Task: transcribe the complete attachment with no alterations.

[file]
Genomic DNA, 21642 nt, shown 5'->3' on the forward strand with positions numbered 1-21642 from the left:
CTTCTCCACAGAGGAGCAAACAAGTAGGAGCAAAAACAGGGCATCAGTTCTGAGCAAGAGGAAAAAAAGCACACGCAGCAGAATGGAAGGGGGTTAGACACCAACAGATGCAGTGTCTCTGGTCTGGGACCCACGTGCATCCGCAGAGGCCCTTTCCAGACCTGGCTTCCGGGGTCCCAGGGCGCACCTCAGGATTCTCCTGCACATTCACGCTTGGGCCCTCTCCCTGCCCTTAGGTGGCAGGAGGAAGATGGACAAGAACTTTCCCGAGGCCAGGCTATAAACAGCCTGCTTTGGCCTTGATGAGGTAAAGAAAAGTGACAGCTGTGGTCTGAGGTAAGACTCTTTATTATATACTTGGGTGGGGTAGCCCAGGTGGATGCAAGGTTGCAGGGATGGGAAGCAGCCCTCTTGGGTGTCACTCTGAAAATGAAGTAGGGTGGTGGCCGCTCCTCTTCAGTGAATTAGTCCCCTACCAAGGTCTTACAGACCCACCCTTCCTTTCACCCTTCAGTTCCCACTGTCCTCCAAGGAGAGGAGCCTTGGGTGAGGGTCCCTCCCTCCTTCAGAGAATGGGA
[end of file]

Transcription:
Genomic DNA, 21642 nt, shown 5'->3' on the forward strand with positions numbered 1-21642 from the left:
CTTCTCCACAGAGGAGCAAACAAGTAGGAGCAAAAACAGGGCATCAGTTCTGAGCAAGAGGAAAAAAAGCACACGCAGCAGAATGGAAGGGGGTTAGACACCAACAGATGCAGTGTCTCTGGTCTGGGACCCACGTGCATCCGCAGAGGCCCTTTCCAGACCTGGCTTCCGGGGTCCCAGGGCGCACCTCAGGATTCTCCTGCACATTCACGCTTGGGCCCTCTCCCTGCCCTTAGGTGGCAGGAGGAAGATGGACAAGAACTTTCCCGAGGCCAGGCTATAAACAGCCTGCTTTGGCCTTGATGAGGTAAAGAAAAGTGACAGCTGTGGTCTGAGGTAAGACTCTTTATTATATACTTGGGTGGGGTAGCCCAGGTGGATGCAAGGTTGCAGGGATGGGAAGCAGCCCTCTTGGGTGTCACTCTGAAAATGAAGTAGGGTGGTGGCCGCTCCTCTTCAGTGAATTAGTCCCCTACCAAGGTCTTACAGACCCACCCTTCCTTTCACCCTTCAGTTCCCACTGTCCTCCAAGGAGAGGAGCCTTGGGTGAGGGTCCCTCCCTCCTTCAGAGAATGGGA